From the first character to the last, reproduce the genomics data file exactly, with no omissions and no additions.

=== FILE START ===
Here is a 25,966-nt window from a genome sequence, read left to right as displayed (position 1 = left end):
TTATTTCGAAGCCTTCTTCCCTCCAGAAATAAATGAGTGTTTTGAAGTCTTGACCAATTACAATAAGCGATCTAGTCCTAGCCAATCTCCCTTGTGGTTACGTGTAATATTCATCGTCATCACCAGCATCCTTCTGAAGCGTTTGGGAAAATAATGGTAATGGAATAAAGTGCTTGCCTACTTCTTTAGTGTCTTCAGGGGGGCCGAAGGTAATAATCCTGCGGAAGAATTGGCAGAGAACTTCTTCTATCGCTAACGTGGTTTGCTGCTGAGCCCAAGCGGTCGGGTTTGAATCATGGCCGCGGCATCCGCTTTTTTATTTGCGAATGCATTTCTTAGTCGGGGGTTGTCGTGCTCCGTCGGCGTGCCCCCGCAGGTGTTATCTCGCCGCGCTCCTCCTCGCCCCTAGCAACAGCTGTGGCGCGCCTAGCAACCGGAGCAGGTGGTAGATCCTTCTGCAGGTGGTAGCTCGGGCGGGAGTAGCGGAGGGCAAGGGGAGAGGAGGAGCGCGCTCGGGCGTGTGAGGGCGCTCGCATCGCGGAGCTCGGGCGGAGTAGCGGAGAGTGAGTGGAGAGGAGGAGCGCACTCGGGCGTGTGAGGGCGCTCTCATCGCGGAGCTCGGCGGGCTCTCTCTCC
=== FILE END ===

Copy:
Here is a 25,966-nt window from a genome sequence, read left to right as displayed (position 1 = left end):
TTATTTCGAAGCCTTCTTCCCTCCAGAAATAAATGAGTGTTTTGAAGTCTTGACCAATTACAATAAGCGATCTAGTCCTAGCCAATCTCCCTTGTGGTTACGTGTAATATTCATCGTCATCACCAGCATCCTTCTGAAGCGTTTGGGAAAATAATGGTAATGGAATAAAGTGCTTGCCTACTTCTTTAGTGTCTTCAGGGGGGCCGAAGGTAATAATCCTGCGGAAGAATTGGCAGAGAACTTCTTCTATCGCTAACGTGGTTTGCTGCTGAGCCCAAGCGGTCGGGTTTGAATCATGGCCGCGGCATCCGCTTTTTTATTTGCGAATGCATTTCTTAGTCGGGGGTTGTCGTGCTCCGTCGGCGTGCCCCCGCAGGTGTTATCTCGCCGCGCTCCTCCTCGCCCCTAGCAACAGCTGTGGCGCGCCTAGCAACCGGAGCAGGTGGTAGATCCTTCTGCAGGTGGTAGCTCGGGCGGGAGTAGCGGAGGGCAAGGGGAGAGGAGGAGCGCGCTCGGGCGTGTGAGGGCGCTCGCATCGCGGAGCTCGGGCGGAGTAGCGGAGAGTGAGTGGAGAGGAGGAGCGCACTCGGGCGTGTGAGGGCGCTCTCATCGCGGAGCTCGGCGGGCTCTCTCTCC